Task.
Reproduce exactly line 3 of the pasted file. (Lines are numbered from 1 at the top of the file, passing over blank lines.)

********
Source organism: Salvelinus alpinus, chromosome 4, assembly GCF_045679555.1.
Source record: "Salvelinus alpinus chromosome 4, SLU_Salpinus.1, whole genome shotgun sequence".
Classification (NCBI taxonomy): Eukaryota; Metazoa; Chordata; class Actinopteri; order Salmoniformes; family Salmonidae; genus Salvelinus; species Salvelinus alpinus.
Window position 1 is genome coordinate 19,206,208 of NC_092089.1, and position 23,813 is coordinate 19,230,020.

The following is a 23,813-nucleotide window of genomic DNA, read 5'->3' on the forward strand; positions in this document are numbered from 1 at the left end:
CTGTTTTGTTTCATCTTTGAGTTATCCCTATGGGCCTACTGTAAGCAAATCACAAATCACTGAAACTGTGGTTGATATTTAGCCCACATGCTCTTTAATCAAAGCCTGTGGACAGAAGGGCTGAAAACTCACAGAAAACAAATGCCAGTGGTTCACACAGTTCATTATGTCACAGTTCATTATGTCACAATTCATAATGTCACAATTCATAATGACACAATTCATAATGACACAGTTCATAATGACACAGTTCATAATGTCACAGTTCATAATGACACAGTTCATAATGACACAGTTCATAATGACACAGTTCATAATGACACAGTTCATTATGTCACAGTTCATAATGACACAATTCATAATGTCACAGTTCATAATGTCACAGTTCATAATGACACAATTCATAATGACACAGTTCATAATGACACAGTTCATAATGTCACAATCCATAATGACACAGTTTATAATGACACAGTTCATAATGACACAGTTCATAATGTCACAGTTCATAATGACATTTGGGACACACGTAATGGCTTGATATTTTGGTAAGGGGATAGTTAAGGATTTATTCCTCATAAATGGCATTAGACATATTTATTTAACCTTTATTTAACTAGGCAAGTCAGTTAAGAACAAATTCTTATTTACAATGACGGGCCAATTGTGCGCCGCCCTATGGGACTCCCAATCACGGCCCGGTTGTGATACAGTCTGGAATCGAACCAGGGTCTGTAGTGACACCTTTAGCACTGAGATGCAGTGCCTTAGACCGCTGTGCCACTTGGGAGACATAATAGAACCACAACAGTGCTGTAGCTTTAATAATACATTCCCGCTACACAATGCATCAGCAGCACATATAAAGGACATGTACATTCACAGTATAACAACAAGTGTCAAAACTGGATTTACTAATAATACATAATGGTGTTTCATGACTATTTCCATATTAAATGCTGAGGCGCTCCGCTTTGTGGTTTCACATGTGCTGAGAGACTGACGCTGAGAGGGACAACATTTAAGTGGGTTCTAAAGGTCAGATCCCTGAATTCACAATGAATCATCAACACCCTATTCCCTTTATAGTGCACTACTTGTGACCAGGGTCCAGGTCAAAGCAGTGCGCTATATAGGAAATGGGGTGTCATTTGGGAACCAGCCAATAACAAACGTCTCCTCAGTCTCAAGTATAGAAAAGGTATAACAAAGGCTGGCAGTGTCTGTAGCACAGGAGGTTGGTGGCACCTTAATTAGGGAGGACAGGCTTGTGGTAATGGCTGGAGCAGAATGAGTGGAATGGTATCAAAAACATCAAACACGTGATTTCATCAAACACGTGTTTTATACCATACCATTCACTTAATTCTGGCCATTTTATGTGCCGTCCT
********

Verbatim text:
Classification (NCBI taxonomy): Eukaryota; Metazoa; Chordata; class Actinopteri; order Salmoniformes; family Salmonidae; genus Salvelinus; species Salvelinus alpinus.